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Just for You

Traditional Braces and Invisalign® for Teens

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Everybody deserves a beautiful smile ... including you!

Traditional Braces

Worried about getting braces?

Don't worry, you're not alone.

How To Deal With Embarassment

Try to keep your mindset away from the negatives, and focus on all the positives of your braces:

  1. You're taking care of your teeth, your health, and that's a pretty awesome choice to make!
  2. Make a fashion statement with your colors. Ask Dr. D about colored elastics.
  3. Think about how fabulous your new smile is going to feel.
  4. Most kids get some kind of orthodontics at some point, so remember you're not alone either.
Girl with braces

How To Deal With Discomfort

For some people, braces are a breeze. Others can experience times of discomfort (especially at the beginning) and even some pain. Tips to reduce pain:

girl holding popsicle

  1. Ask your orthodontist about pain medicine such as acetaminophen (Tylenol), or a salt water rinse.
  2. If a bracket is irritating your lip, put dental wax between your lip and bracket for a while until it feels better.
  3. Some kids say that eating cold foods (ice cream, anyone?) can have a cooling effect that helps reduce some of the pain.

Types of Braces

Metal/Traditional Braces

These are a common type that most of us think of when we hear the word "braces." These have little metal brackets that attach to the teeth, and you can choose clear or colored bands. You can change colors at your appointments if you want, you’re not stuck with just one.

H4 Self-ligating Bracket

Ceramic Braces

These work in much the same way as metal braces, but they have tooth-colored or clear brackets that blend in with the teeth. They’re less noticeable than the metal but require even more diligence to keep clean to avoid stains.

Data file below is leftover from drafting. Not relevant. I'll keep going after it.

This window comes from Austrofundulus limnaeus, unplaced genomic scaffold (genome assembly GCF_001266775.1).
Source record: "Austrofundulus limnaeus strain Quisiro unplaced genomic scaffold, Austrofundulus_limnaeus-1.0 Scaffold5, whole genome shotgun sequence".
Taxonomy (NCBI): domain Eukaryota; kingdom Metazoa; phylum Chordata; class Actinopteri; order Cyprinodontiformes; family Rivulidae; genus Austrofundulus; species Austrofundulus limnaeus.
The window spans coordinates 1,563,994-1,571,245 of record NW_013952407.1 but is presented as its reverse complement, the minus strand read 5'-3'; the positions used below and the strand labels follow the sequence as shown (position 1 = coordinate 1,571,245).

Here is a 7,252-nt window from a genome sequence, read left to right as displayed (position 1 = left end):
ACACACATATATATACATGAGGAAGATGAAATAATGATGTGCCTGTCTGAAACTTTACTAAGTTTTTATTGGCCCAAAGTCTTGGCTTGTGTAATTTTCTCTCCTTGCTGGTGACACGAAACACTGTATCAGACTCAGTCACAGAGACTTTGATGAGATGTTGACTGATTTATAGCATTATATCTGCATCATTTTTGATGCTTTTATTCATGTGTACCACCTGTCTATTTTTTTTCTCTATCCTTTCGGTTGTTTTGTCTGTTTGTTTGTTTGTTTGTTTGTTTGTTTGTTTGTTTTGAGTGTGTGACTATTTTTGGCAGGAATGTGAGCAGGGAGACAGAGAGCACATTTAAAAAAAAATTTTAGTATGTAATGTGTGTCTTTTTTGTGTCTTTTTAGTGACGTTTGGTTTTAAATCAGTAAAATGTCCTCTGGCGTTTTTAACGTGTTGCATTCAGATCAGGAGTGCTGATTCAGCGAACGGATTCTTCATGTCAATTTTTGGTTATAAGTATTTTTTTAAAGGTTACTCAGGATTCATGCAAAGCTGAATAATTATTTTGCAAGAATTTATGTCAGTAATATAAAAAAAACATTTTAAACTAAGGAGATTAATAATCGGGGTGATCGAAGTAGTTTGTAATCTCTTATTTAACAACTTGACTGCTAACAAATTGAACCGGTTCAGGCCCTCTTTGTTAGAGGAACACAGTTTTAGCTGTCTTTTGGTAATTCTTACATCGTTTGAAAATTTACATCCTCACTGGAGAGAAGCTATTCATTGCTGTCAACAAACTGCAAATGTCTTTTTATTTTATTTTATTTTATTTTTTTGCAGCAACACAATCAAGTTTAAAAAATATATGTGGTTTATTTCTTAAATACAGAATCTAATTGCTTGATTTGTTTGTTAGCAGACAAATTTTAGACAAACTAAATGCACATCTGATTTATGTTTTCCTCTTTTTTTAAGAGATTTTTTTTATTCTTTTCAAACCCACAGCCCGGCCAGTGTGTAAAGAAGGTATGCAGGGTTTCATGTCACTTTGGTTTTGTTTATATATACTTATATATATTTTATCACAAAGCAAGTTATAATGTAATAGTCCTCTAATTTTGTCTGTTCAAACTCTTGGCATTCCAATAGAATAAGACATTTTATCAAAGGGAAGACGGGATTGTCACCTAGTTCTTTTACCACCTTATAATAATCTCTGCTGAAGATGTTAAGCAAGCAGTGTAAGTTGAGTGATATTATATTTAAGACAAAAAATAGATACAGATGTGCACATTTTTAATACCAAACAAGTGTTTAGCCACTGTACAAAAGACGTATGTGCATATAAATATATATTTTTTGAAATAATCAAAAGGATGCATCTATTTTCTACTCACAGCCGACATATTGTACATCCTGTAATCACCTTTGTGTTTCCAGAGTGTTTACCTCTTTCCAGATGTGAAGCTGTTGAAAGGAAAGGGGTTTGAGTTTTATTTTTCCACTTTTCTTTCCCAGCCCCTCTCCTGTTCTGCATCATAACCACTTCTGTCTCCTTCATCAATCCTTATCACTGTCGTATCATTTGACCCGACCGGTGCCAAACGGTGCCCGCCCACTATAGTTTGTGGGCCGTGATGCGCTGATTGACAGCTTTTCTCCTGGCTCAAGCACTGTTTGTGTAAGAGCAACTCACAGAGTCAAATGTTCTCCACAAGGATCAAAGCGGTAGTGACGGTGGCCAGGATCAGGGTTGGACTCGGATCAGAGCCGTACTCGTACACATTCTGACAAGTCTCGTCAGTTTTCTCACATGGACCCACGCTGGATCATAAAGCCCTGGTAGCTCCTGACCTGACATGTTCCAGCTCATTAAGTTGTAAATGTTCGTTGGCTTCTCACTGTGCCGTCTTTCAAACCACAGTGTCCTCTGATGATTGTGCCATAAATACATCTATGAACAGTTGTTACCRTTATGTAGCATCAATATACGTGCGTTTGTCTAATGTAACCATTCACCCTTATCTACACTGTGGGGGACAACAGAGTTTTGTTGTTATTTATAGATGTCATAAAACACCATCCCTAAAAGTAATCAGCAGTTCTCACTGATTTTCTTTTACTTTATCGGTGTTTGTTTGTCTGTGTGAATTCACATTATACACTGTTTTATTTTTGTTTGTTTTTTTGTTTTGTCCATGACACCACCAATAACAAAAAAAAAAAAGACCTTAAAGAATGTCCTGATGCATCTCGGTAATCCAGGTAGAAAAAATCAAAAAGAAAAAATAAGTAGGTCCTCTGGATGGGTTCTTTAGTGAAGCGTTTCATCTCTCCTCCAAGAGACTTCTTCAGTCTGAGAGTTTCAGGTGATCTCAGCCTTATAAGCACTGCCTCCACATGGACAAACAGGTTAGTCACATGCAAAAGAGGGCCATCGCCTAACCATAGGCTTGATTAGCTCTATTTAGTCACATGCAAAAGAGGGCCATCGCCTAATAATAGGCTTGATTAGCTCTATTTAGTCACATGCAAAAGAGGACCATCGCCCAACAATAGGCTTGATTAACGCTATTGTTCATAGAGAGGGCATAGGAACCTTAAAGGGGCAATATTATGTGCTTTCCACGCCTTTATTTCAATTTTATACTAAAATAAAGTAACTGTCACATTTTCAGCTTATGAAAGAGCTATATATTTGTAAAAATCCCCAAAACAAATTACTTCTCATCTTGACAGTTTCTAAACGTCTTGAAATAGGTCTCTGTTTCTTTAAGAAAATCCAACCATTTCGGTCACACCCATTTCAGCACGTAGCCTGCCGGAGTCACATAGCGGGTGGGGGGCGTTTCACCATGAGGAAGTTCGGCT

3M Unitek Ceramic Braces


Invisalign consists of a series of removable plastic aligners that you replace every two weeks. In some ways they are easier than braces because you can take them out, but you also have to be very careful not to lose them. While it’s easier to clean your teeth with Invisalign, it’s just as important to brush and floss after every meal. Learn More

Invisalign Aligner

Which type is right for you?

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Check out this time lapse video of one girl's experience with braces.

Parents' Corner

When your teen needs braces, the first thing most parents do is seek out information - the different types of braces, costs, orthodontists, procedures, etc. - in order to make the best decision for your child.

We encourage you to invite your teen to join in your search for answers. Explore options together, weigh pros and cons, and talk about how each of you feels.. Including your teen from the very beginning can set the stage for a more cooperative and open experience.

Father and Daughter

How to Help Your Teen with Braces

  2. Involve your teen in decisions from the very beginning (as much as possible). Let him or her know that you are listening and value their input.

  4. Talk to your orthodontist, as well as other parents and teens who have been through similar treatment already to find out what your teen might be able to expect each step of the way.

  6. Let your teen know you’re interested in what he or she is going through. Ask questions, share what you’ve learned from your own experience (if you’ve had braces before), as well as what you learned from the rest of your research.

  8. Sometimes it is helpful to have a verbal (or even written) agreement from the get-go that you will be guiding your teen as he/she gets used to the new routine. Following all the doctor’s instructions is vital, and non-compliance can prolong the treatment. So when you ask if they’ve flossed after a snack or if you remind them to avoid popcorn when they go to the movie, you are not nagging, and it’s not a power struggle. You are on the same team with the same goal: getting your teen through the process as quickly and comfortably as possible. Of course we, as parents, know this to be true for all the guidance we give our children. But your teenager might appreciate a “formal” arrangement so they don’t get (as) annoyed when you tell them to brush their teeth.

  10. It is difficult for even the most mature kid to get into the new habits that braces require. Remember how hard it is to change your own behaviors – even if for the better - and it’s at least that difficult for a teenager. Remind your teen that you understand and care about what they’re going through, and empathize with their challenges. It can be helpful to keep off-limit foods out of temptation’s way. Best of all, ask your teen what you can do to help.

Are you interested in braces or Invisalign for yourself? Many adults are enjoying the opportunity to straighten their teeth these days, and we welcome you to come in for your own evaluation.